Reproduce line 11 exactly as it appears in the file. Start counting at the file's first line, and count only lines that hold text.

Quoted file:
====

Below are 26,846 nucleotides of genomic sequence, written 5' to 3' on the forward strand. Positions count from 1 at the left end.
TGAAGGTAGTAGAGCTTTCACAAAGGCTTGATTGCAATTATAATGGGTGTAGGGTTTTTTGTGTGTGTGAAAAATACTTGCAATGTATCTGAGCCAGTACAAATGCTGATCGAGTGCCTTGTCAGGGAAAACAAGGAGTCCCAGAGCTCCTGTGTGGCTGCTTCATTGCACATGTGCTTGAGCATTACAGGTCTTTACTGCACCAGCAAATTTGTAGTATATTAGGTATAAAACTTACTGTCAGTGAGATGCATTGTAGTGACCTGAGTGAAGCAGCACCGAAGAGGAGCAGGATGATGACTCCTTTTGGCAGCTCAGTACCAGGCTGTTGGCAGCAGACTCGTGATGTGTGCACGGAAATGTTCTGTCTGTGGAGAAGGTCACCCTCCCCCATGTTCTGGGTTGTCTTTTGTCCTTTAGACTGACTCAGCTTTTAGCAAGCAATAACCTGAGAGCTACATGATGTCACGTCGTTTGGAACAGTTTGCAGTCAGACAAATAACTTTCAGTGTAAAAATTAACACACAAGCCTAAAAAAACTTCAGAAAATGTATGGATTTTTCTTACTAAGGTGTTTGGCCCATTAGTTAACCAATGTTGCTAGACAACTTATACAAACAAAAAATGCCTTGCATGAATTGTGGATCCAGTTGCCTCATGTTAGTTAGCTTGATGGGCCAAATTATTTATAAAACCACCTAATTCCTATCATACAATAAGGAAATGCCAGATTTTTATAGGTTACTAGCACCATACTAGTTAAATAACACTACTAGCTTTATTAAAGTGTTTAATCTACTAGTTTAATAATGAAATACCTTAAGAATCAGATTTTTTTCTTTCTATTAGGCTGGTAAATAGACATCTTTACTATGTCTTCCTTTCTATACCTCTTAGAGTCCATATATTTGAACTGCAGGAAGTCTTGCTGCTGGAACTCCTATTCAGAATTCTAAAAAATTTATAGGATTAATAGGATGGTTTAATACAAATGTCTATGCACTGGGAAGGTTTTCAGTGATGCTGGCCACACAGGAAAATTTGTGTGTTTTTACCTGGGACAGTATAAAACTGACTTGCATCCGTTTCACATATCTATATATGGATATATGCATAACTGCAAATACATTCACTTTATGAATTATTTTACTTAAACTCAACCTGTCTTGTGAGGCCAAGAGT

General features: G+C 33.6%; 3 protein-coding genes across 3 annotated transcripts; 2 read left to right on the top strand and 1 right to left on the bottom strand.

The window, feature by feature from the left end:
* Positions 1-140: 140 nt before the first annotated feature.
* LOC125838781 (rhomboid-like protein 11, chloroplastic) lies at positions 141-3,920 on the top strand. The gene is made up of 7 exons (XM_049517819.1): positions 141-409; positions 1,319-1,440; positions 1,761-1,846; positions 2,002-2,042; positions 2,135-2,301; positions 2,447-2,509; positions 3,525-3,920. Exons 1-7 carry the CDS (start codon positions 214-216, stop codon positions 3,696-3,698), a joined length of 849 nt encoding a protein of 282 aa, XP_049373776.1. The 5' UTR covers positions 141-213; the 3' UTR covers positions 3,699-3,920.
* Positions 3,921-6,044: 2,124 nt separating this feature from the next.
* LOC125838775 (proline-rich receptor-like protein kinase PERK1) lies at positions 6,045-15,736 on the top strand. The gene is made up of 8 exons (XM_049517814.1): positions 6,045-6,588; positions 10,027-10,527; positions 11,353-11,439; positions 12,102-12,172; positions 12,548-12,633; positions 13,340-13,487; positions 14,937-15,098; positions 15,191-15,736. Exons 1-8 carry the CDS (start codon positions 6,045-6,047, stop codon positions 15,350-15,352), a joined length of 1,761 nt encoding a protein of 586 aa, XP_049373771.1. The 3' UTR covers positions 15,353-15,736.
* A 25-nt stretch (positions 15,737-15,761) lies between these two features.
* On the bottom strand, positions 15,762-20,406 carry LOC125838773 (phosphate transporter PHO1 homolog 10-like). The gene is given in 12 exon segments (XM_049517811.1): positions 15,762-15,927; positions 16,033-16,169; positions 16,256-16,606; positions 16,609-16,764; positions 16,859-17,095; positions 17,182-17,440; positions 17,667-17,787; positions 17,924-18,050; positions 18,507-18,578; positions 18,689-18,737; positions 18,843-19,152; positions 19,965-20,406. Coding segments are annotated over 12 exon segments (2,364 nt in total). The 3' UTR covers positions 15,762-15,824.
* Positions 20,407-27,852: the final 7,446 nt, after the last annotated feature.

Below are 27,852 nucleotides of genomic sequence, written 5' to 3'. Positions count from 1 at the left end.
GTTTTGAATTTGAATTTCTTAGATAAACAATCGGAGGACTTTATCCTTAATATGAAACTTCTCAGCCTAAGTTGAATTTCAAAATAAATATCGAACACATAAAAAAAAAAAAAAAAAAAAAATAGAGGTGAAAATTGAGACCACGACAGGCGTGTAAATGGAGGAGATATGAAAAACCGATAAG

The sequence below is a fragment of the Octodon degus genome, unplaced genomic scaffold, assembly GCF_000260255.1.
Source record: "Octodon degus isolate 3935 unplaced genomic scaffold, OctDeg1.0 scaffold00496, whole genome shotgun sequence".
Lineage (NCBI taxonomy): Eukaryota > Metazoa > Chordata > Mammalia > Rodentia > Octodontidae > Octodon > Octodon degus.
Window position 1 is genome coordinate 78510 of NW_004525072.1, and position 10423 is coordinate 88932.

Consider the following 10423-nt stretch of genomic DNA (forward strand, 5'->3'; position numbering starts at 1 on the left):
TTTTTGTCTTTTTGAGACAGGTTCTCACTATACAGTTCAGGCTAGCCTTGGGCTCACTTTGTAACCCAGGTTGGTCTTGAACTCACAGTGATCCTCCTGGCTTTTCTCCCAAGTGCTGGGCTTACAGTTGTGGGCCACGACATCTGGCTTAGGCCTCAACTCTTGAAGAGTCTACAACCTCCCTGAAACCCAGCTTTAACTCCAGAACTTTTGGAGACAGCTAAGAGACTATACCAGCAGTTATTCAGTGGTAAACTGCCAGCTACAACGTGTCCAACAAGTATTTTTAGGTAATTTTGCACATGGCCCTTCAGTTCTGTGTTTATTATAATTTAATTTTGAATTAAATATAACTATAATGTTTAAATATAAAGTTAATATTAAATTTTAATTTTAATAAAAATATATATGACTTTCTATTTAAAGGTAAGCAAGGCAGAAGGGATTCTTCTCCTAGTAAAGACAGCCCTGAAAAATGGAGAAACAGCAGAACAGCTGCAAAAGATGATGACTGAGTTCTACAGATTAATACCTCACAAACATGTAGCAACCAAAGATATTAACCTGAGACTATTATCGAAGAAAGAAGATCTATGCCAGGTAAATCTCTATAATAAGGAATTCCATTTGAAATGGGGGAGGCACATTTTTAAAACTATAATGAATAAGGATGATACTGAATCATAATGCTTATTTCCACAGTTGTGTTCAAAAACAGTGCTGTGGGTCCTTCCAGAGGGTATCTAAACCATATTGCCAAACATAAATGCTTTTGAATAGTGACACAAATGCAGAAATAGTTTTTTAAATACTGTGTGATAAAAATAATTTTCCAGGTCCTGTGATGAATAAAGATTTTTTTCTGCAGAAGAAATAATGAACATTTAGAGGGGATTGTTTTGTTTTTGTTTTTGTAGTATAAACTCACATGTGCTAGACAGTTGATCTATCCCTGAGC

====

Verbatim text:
* Positions 20,407-27,852: the final 7,446 nt, after the last annotated feature.